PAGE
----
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Energy

Launch vehicles take-off with a great deal of flames, noise and drama, and it might seem obvious that they are grievously inefficient. However, while they are far from perfect, their energy efficiency is not as bad as might be supposed.

The energy density of a typical rocket propellant is often around one-third that of conventional hydrocarbon fuels; the bulk of the mass is (often relatively inexpensive) oxidizer. Nevertheless, at take-off the rocket has a great deal of energy in the fuel and oxidizer stored within the vehicle. It is of course desirable that as much of the energy of the propellant end up as kinetic or potential energy of the body of the rocket as possible.

Energy from the fuel is lost in air drag and gravity drag and is used for the rocket to gain altitude and speed. However, much of the lost energy ends up in the exhaust.[2]:37–38

In a chemical propulsion device, the engine efficiency is simply the ratio of the kinetic power of the exhaust gases and the power available from the chemical reaction:[2]:37–38

Efficiency

100% efficiency within the engine (engine efficiency {\displaystyle \eta {c}=100\%}\eta {c}=100\%) would mean that all the heat energy of the combustion products is converted into kinetic energy of the jet. This is not possible, but the near-adiabatic high expansion ratio nozzles that can be used with rockets come surprisingly close: when the nozzle expands the gas, the gas is cooled and accelerated, and an energy efficiency of up to 70% can be achieved. Most of the rest is heat energy in the exhaust that is not recovered.[2]:37–38 The high efficiency is a consequence of the fact that rocket combustion can be performed at very high temperatures and the gas is finally released at much lower temperatures, and so giving good Carnot efficiency.

However, engine efficiency is not the whole story. In common with the other jet-based engines, but particularly in rockets due to their high and typically fixed exhaust speeds, rocket vehicles are extremely inefficient at low speeds irrespective of the engine efficiency. The problem is that at low speeds, the exhaust carries away a huge amount of kinetic energy rearward. This phenomenon is termed propulsive efficiency ({\displaystyle \eta {p}}\eta {p}).[2]:37–38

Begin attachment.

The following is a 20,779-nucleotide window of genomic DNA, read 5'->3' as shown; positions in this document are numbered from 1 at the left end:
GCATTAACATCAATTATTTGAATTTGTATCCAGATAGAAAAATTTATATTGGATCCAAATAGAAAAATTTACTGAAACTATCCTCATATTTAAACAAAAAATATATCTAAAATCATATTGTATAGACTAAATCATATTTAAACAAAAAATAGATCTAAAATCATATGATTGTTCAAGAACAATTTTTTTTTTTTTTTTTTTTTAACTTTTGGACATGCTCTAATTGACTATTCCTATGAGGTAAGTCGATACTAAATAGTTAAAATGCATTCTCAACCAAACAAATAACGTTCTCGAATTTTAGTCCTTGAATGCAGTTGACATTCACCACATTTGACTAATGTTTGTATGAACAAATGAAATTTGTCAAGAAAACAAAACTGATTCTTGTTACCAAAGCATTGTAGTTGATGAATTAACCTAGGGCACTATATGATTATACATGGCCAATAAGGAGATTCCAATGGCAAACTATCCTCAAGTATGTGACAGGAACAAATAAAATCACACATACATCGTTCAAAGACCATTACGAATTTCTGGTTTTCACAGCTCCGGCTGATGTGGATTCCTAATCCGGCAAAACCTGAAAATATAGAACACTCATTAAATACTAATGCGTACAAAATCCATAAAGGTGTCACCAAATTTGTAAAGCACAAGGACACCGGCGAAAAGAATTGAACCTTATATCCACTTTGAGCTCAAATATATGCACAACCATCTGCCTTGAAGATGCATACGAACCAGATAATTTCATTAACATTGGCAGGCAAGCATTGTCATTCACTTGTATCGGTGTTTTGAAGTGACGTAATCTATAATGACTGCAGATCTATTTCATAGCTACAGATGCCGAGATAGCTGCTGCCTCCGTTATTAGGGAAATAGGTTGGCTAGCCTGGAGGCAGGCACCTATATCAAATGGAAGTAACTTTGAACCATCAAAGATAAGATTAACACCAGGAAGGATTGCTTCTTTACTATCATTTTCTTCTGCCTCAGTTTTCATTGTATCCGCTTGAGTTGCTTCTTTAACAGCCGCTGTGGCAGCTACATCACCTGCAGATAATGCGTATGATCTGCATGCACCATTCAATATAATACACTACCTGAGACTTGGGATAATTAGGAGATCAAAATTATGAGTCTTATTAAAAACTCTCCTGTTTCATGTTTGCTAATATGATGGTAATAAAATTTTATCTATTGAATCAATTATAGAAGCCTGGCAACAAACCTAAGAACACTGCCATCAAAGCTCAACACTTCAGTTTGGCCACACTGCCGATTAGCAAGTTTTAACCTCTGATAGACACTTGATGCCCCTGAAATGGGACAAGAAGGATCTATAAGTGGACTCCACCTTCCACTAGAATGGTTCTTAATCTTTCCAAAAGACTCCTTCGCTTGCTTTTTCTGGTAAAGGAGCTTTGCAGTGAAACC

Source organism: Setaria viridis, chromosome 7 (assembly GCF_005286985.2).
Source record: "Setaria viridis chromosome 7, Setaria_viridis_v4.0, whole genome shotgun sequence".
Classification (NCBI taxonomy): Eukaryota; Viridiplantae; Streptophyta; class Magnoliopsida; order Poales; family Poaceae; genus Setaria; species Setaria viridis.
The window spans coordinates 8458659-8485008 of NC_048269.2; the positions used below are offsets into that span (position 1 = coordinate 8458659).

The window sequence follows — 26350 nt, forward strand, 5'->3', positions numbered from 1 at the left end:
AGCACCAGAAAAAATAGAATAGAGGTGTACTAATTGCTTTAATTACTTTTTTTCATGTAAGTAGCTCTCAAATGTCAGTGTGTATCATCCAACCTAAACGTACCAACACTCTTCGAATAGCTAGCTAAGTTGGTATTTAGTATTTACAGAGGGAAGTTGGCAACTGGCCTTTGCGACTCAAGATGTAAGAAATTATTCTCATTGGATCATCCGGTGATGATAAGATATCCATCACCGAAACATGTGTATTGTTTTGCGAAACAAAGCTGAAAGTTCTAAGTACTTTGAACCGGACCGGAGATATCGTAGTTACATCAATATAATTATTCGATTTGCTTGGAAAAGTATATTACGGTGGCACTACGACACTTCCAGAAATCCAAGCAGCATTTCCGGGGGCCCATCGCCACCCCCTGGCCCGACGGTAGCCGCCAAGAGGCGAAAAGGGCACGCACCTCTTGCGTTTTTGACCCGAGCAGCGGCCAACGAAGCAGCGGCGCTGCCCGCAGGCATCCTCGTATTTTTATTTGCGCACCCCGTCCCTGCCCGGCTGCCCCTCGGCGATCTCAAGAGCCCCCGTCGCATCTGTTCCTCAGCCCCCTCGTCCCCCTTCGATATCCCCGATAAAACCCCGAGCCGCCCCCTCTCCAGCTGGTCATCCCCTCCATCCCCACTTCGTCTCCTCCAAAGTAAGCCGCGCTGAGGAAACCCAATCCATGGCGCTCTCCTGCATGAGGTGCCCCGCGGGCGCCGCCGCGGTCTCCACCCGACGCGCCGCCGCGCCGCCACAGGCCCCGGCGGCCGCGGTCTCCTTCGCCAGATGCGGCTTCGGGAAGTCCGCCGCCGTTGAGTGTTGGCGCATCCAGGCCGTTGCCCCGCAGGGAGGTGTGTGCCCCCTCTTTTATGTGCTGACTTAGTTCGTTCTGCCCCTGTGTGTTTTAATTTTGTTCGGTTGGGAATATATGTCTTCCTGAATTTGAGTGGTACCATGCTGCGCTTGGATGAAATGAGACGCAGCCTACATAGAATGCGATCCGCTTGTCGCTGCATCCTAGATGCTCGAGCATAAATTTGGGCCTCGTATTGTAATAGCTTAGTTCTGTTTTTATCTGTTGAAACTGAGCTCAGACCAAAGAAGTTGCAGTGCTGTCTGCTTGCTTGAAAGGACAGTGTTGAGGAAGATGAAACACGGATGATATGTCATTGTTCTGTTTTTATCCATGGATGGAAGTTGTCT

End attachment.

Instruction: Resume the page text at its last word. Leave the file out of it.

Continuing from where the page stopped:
However, as speeds rise, the resultant exhaust speed goes down, and the overall vehicle energetic efficiency rises, reaching a peak of around 100% of the engine efficiency when the vehicle is travelling exactly at the same speed that the exhaust is emitted. In this case the exhaust would ideally stop dead in space behind the moving vehicle, taking away zero energy, and from conservation of energy, all the energy would end up in the vehicle. The efficiency then drops off again at even higher speeds as the exhaust ends up traveling forwards – trailing behind the vehicle.

For example, from the equation, with an {\displaystyle \eta {c}}\eta {c} of 0.7, a rocket flying at Mach 0.85 (which most aircraft cruise at) with an exhaust velocity of Mach 10, would have a predicted overall energy efficiency of 5.9%, whereas a conventional, modern, air-breathing jet engine achieves closer to 35% efficiency. Thus a rocket would need about 6x more energy; and allowing for the specific energy of rocket propellant being around one third that of conventional air fuel, roughly 18x more mass of propellant would need to be carried for the same journey. This is why rockets are rarely if ever used for general aviation.

Since the energy ultimately comes from fuel, these considerations mean that rockets are mainly useful when a very high speed is required, such as ICBMs or orbital launch. For example, NASA's space shuttle fires its engines for around 8.5 minutes, consuming 1,000 tonnes of solid propellant (containing 16% aluminium) and an additional 2,000,000 litres of liquid propellant (106,261 kg of liquid hydrogen fuel) to lift the 100,000 kg vehicle (including the 25,000 kg payload) to an altitude of 111 km and an orbital velocity of 30,000 km/h. At this altitude and velocity, the vehicle has a kinetic energy of about 3 TJ and a potential energy of roughly 200 GJ. Given the initial energy of 20 TJ,[nb 4] the Space Shuttle is about 16% energy efficient at launching the orbiter.

Thus jet engines, with a better match between speed and jet exhaust speed (such as turbofans—in spite of their worse {\displaystyle \eta {c}}\eta {c})—dominate for subsonic and supersonic atmospheric use, while rockets work best at hypersonic speeds. On the other hand, rockets serve in many short-range relatively low speed military applications where their low-speed inefficiency is outweighed by their extremely high thrust and hence high accelerations.